Pastoral Care: Jesus and the Samaritan Woman

Jesus was hot, sweaty and tired. The noonday sun was beating down mercilessly on him as he rested by the well of Jacob. He wanted to slake his thirst but had nothing to draw the water from the well with.

His eyes picked up the shape of a lady shuffling towards the well. She had a jug but was moving too fast as if dogs were chasing her. He was curious. Who came to draw water at this time? Most ladies came in the evening while the sun was setting and the heat lessened.

Unless there was something about this lady. She was avoiding the crowds. Maybe they would gossip about her. Maybe throw a sarcastic taunt now and then. But Jesus knew why exactly. As the woman approached, Jesus asked her for some water to drink.

A look of shock registered on her face and she was stunned for a moment. Jesus was breaking all barriers at once – gender, racial, cultural. He created in her an irresistible desire for living waters so she wouldn’t have to come draw water again. But he had a catch.

He asked her to bring her husband back. He hit the nail on the head. Probably she shifted uncomfortably. What did she say?

John 4:17-18

The woman answered him, “I have no husband.” Jesus said to her, “You are right in saying, ‘I have no husband’; for you have had five husbands, and the one you now have is not your husband. What you have said is true.”

Let me stop the account here. The incident in John 4 is remarkable. As Jesus interacts with the Samaritan woman, we catch a glimpse of the master at work. Often this encounter is used as a model of evangelism. I want to take a different angle – a pastoral angle. Jesus loves the woman first before ever asking her to believe in him. And the way he loves might surprise you.

It is one thing to read about it in the Bible. It’s another thing to meet a lady who’s been divorced four times and now cohabiting with a man. Furthermore, she is of a minority race, discriminated by social systems and even her own people. How would your impression change? Would you be able to show love?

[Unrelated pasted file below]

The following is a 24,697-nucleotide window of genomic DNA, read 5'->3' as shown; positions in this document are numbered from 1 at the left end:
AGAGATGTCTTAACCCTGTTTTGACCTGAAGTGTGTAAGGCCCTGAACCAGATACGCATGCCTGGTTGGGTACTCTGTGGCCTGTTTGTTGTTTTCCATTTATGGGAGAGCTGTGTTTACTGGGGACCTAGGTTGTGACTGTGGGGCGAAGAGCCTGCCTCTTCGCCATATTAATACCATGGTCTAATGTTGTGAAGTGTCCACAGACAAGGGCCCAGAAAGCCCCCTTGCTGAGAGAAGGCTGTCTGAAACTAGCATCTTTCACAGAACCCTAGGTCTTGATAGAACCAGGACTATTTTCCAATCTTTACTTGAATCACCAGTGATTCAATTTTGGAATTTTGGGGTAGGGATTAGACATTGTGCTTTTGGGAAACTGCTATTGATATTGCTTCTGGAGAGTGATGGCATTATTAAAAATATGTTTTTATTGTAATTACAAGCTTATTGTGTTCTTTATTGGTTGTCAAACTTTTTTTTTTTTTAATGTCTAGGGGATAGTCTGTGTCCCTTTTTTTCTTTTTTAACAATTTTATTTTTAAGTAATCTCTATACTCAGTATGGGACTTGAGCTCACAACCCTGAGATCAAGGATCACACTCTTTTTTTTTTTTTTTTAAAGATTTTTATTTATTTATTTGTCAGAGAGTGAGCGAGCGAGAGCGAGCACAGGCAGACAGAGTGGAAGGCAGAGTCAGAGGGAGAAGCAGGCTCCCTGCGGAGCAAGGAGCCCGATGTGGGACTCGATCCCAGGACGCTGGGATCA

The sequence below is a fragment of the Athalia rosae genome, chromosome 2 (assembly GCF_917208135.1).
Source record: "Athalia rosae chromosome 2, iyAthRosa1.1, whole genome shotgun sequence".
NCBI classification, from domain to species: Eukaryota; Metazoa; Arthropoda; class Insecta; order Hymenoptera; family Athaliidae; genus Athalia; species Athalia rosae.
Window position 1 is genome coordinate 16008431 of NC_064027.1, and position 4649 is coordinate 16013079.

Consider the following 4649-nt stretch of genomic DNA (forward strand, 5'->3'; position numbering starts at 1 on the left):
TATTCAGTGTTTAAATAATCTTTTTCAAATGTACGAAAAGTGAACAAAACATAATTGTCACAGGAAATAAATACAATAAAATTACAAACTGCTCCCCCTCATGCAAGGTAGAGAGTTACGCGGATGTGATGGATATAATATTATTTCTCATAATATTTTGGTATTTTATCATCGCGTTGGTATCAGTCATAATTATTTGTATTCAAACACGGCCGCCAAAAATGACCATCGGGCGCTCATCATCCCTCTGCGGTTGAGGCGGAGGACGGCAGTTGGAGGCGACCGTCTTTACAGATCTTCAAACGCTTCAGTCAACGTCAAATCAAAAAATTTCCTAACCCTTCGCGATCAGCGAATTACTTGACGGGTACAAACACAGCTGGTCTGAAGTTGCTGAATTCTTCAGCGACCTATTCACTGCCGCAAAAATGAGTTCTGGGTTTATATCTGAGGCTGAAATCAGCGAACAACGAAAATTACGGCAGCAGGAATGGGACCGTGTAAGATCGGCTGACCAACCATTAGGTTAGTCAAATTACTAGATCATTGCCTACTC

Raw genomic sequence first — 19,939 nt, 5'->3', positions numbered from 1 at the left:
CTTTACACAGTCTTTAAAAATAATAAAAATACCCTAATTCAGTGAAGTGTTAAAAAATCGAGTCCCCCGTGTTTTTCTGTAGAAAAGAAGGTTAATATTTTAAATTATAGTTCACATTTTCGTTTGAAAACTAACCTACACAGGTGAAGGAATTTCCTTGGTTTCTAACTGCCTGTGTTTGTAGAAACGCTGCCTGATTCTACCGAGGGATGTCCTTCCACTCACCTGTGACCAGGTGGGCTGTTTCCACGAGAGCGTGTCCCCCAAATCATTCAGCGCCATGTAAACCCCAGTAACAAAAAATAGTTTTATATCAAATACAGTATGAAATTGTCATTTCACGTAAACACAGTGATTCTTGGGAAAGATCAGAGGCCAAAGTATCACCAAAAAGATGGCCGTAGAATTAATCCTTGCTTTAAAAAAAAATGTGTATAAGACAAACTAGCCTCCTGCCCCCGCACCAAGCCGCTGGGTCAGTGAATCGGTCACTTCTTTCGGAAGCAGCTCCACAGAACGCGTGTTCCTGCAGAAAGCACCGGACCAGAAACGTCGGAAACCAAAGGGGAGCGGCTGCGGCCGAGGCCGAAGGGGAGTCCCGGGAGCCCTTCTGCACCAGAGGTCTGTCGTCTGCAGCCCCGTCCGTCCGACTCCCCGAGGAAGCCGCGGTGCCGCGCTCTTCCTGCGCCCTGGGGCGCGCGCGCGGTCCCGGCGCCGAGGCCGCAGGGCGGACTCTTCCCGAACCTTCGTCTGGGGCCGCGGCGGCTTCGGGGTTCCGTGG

There are two main pastoral lessons we can learn:

1. Pastoral Care is Intentional

Jesus chose to initiate the conversation. Breaking all barriers, he made the first move. Obviously, the Samaritan woman wouldn’t have spoken to him. So he spoke to her.

Sometimes, hurting people want to avoid us from asking probing questions. They want to avoid us completely. The woman drew water at noonday to avoid the townsfolk. She might have stolen some women’s husband and created a lot of bad blood. Jesus makes the first move with a simple request for water.

2. Pastoral Care is Gentle

In today’s terms, the Samaritan would have been guilty of divorce and cohabiting. Surprisingly, Jesus doesn’t reprimand her. She diverts the conversation and he goes with the flow not bringing up the issue again.

We need to be gentle with people who are hurting. Don’t scold them or bash them. They need loving care. Leadership guru John Maxwell says it best, “People don’t care how much you know until they know how much you care.”

3. Pastoral Care is Spirit-led

The Spirit revealed to Jesus the Samaritan woman’s history. For us, God might prompt us to ask a certain question that acts as the key to unlock the person’s heart. We need to keep close to God, asking God for wisdom throughout the process.

One thought on “Pastoral Care: Jesus and the Samaritan Woman

  1. Very good observations and practical examples of loving pastoral care from the Great Shepherd Jesus. So then what? What happens next? How can we practically apply it in our encounters. Maybe a part 2 could address some of those and other questions.

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